The Taliban. First of all there is the Taliban who have simply out-matched the Afghan IO machine and the ISAF Public Affairs Office (PAO). While the Afghan government (and in some cases ISAF) has access to the Afghan media (print, TV, and radio) in the major cities, the Taliban have access to the rural areas where insurgencies historically thrive and where their support base happens to live. If you are a villager in a remote rural area of Afghanistan are you going to listen to a "voice" over the radio talking about government services and development that never arrives (unless it is in the form of corrupt payments to the District Governor and his cronies) or to the Taliban who comes to your local village armed with weapons and demands for food, shelter, and information about the ANSF? Night letters carry more impact than radio messages in rural Afghanistan.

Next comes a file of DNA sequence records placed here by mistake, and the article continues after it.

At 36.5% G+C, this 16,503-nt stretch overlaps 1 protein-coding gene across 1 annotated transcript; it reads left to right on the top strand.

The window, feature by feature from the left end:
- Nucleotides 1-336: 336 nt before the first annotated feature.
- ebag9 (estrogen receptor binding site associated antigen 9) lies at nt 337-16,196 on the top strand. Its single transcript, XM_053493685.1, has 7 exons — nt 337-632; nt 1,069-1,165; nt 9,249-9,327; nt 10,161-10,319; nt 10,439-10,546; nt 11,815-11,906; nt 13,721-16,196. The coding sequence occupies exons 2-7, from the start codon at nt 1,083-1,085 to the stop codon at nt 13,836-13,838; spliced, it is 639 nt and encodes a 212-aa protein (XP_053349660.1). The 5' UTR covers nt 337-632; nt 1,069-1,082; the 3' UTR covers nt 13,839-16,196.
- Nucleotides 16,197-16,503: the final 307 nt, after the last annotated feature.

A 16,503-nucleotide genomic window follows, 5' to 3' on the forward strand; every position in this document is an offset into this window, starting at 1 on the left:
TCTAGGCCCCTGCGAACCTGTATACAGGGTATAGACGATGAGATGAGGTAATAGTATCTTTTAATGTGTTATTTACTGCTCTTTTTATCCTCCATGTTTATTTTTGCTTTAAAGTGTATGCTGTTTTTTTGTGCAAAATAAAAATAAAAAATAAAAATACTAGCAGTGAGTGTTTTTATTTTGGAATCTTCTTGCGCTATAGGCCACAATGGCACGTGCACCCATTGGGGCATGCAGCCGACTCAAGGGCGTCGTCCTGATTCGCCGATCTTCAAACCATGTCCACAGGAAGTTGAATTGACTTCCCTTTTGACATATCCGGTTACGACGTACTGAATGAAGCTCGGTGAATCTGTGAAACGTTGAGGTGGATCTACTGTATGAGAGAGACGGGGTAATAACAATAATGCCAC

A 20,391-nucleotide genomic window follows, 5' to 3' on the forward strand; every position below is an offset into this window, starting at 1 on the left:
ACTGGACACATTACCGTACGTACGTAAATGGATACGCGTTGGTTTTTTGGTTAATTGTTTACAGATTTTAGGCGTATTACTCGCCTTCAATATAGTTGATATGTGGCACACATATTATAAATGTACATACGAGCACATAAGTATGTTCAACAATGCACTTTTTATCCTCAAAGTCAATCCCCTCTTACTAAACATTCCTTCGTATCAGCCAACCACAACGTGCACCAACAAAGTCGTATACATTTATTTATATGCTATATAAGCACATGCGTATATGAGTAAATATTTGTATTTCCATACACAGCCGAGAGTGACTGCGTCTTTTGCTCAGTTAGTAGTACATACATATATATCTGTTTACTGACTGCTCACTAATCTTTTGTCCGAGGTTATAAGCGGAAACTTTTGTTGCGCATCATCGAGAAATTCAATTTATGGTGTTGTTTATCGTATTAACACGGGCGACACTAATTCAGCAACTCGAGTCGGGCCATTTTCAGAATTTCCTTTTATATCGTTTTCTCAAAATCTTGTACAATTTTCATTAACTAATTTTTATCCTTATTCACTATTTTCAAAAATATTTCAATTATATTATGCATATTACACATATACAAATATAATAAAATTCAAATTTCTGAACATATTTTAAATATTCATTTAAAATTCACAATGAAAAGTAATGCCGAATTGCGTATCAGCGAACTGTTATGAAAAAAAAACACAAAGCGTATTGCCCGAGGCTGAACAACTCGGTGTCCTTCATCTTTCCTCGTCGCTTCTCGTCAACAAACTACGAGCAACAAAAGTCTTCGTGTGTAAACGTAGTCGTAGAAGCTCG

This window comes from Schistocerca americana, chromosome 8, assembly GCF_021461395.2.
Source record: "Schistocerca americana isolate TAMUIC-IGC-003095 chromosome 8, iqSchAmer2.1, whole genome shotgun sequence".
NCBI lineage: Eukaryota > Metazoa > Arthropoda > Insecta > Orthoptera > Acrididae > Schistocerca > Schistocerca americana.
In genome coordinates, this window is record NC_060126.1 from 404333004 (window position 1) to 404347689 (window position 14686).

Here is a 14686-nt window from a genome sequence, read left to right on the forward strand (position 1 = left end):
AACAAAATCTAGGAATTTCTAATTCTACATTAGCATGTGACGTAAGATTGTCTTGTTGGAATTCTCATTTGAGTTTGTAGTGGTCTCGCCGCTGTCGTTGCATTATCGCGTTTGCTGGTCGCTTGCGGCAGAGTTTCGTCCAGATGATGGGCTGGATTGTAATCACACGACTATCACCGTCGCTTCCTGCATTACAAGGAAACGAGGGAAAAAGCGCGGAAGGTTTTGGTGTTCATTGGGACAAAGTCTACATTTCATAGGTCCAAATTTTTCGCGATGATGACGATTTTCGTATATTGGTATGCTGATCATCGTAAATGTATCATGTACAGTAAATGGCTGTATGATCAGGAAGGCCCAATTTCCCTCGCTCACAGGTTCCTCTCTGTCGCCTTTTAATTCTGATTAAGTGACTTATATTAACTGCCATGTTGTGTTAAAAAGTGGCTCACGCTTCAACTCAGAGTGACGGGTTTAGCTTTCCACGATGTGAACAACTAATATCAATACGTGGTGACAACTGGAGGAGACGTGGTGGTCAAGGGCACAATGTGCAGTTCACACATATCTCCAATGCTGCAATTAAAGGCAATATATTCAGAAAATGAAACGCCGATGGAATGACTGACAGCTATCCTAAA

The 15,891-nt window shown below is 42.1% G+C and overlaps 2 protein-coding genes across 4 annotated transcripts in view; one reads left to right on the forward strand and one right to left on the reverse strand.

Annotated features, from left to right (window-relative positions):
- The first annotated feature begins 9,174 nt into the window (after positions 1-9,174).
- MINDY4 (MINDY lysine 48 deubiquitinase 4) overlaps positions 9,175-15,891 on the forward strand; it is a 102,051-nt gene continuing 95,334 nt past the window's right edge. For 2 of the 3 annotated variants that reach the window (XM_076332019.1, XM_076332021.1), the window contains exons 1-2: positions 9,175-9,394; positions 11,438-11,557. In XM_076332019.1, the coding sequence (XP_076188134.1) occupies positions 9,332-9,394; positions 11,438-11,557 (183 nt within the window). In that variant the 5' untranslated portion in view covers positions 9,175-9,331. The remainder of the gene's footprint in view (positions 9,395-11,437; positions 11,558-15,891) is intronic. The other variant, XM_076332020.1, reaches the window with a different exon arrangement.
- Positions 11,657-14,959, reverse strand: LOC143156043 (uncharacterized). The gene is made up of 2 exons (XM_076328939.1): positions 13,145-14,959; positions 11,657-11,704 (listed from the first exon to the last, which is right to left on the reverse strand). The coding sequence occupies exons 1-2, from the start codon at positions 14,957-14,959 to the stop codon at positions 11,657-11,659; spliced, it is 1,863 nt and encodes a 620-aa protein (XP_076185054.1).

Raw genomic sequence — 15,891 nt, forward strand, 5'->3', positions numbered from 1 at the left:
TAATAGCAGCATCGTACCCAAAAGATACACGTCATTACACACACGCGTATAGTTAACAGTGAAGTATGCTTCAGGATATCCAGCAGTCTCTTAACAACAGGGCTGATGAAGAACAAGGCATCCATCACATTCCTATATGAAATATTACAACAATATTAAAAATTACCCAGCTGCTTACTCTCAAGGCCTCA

Media. The press (all methods of TV, radio, Internet, and newspapers) carry a lot of weight. Historically the press looks for bad news. Reporters are always suspected by the military (as they should be). They are not the military's friend. The media is not hurting ISAF too badly as of late because Afghanistan is so rarely in the news these days. However the damage has been done. U.S. public support for the Afghan war is at the lowest ever.
International Community. There are some agencies and organizations out there that don't help the cause very much - and this is specifically true of some of the Non-Governmental Organizations or NGOs. Human Rights Watch comes to mind. While the NGOs provide a tremendous service to the Afghan people many of them will constantly deplore the military for civilian casualties or mismanagement of situations. This is not to disparage the bulk of the international community that is helpful to ISAF (EUPOL, European Community, NATO, NGOs, etc.). But organizations like Human Rights Watch (that slant the news) or Transparency International (that report the facts) hurt the ISAF IO effort.